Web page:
Dalian DL 121.56°E, 38.87°N 2014.05 24 5.4 5.137 0.529 0.597 0.537
Dongying DY 119.36°E, 37.50°N 2014.11 23 5.7 5.530 0.600 0.617 0.565
Qingdao QD 120.34°E, 36.06°N 2014.05 24 5.5 5.277 0.604 0.596 0.543
Otaru OT 140.98°E, 43.39°N 2015.06 24 6.1 5.854 0.483 0.628 0.575
Aomori AO 140.74°E, 41.09°N 2015.10 24 5.2 5.035 0.508 0.668 0.596
Ishikawa IS 136.25°E, 36.80°N 2013.1 20 5.4 5.400 0.465 0.657 0.601
Aichi AI 137.08°E, 34.48°N 2015.10 22 5.6 5.488 0.436 0.629 0.576
Setonaikai SE 133.89°E, 34.44°N 2015.10 24 6.1 5.817 0.521 0.637 0.583
Ariake Sea AS 130.32°E, 32.93°N 2015.02 24 5.7 5.467 0.467 0.617 0.565
Dafeng DF 121.30°E, 33.44°N 2015.05 24 6.3 6.049 0.504 0.718 0.654
Shengshan SS 122.50°E, 30.75°N 2015.07 24 6.0 5.803 0.438 0.616 0.565
Nanji NJ 121.01°E, 27.49°N 2014.06 24 5.8 5.588 0.517 0.636 0.575
Beihai BH 108.88°E, 21.35°N 2015.07 24 7.1 6.847 0.488 0.721 0.675
DOI: 10.7717/peerj.10270/table-1

Notes:

Summary statistics include mean number of allelic number (Na), allelic richness (AR), observed heterozygosity (HO), expected heterozygosity (HE) and polymorphism information content (PIC).
Map showing sample locations of the Japanese mantis shrimp.

Figure 1: Map showing sample locations of the Japanese mantis shrimp.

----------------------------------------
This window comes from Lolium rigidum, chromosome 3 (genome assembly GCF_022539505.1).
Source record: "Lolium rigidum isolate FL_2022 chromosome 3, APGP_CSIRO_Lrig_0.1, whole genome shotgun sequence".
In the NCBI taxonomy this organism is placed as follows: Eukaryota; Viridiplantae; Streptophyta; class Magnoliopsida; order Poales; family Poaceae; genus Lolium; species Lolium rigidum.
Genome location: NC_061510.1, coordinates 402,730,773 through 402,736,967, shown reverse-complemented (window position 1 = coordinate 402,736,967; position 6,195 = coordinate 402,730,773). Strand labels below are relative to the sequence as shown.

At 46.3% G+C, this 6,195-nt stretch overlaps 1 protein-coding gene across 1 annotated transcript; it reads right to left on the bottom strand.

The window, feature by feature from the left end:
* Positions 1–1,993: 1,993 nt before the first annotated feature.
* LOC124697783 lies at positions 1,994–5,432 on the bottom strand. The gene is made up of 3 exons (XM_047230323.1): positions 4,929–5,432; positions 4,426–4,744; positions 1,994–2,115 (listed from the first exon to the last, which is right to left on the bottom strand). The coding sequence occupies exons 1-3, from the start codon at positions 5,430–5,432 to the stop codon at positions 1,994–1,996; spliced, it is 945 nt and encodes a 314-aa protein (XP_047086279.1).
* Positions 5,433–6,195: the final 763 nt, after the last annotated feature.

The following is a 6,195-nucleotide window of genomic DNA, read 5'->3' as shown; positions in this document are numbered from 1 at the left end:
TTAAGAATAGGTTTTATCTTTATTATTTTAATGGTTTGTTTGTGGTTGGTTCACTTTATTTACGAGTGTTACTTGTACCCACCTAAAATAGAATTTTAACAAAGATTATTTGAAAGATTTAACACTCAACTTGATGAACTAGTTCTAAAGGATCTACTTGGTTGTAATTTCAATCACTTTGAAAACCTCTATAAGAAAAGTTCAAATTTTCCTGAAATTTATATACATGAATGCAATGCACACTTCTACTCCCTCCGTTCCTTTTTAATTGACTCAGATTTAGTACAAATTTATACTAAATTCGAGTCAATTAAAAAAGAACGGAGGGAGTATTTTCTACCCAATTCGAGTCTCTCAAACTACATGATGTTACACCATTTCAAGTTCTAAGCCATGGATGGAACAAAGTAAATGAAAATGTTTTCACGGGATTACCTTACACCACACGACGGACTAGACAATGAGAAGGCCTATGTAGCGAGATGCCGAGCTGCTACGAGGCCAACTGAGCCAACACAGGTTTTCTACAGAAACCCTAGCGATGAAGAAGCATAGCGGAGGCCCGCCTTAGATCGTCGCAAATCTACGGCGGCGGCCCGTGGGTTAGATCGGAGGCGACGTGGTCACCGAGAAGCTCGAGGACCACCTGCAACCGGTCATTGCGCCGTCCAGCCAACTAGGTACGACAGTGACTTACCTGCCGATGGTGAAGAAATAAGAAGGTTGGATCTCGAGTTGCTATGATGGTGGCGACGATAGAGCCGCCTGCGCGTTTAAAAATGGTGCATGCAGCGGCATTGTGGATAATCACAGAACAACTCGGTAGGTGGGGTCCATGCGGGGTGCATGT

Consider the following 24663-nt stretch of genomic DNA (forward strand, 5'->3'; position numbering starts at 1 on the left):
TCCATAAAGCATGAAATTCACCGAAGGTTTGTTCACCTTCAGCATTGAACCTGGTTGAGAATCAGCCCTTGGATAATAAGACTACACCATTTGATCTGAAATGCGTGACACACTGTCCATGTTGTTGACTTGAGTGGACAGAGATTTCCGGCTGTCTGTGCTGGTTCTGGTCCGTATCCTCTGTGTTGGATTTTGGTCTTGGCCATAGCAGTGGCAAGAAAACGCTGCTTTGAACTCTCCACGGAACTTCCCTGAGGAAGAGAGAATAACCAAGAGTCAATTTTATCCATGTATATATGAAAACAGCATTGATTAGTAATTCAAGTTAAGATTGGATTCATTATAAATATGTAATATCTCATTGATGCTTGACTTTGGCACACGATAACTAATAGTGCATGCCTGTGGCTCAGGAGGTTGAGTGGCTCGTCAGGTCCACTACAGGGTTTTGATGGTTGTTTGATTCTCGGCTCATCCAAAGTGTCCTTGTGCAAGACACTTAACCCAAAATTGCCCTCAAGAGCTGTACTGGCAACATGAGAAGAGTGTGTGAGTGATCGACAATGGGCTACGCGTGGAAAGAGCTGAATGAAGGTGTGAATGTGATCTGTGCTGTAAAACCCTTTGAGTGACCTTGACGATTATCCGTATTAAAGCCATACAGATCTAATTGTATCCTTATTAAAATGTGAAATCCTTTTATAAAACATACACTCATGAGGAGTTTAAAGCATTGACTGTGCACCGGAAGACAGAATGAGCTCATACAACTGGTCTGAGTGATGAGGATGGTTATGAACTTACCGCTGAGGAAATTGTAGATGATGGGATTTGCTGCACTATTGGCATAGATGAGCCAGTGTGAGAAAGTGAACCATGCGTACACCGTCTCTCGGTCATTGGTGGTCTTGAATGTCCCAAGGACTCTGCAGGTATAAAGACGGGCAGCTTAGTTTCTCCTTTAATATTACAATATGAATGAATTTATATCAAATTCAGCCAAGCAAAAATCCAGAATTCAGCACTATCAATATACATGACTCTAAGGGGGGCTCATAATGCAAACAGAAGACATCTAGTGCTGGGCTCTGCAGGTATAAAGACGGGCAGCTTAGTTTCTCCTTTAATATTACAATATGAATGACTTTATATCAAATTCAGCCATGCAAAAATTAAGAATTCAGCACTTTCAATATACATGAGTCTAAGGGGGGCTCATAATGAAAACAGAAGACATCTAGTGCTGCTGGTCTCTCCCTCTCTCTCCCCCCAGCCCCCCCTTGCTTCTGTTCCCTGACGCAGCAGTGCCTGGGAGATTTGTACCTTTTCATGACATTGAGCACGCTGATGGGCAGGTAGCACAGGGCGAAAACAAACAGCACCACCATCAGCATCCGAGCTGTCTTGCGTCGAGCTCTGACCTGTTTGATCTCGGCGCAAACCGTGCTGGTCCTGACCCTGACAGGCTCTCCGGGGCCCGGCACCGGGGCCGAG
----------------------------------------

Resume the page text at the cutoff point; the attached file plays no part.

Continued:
Pie charts represent the relative frequency of mtDNA COI haplotypes from each site belonging to the two main lineages described in Cheng & Sha (2017). SCSWC, South China Sea Warm Current; TWC, Taiwan Warm Current; CCC, China Coastal Current; CRDW, Changjiang River Diluted Water; YSWC, Yellow Sea Warm Current; TSWC, Tsushima Warm Current; NKCC, North Korea Cold Current. QHD, Qinhuangdao; DL, Dalian; DY, Dongying; QD, Qingdao; DF, Dafeng; SS, Shengshan; NJ, Nanji; BH, Beihai; OT, Otaru; AO, Aomori; IS, Ishikawa; AI, Aichi; SE, Setonaikai; AS, Ariake Sea.

Microsatellite isolation and genotyping

A total of 24 microsatellite loci were developed for O. oratoria through transcriptome sequencing (Cheng, Zhang & Sha, 2018). In this study, ten of 24 microsatellites were chosen that were successfully amplified across 14 sampling localities and exhibited polymorphisms. The sequence information of ten microsatellite loci is listed in Table S1. The PCR amplifications followed the PCR protocol reported by Cheng, Zhang & Sha (2018). The PCR products were genotyped on an ABI Prism 3730 DNA Analyzer and were further scored using GeneMapper v4.0 (Applied Biosystems, USA).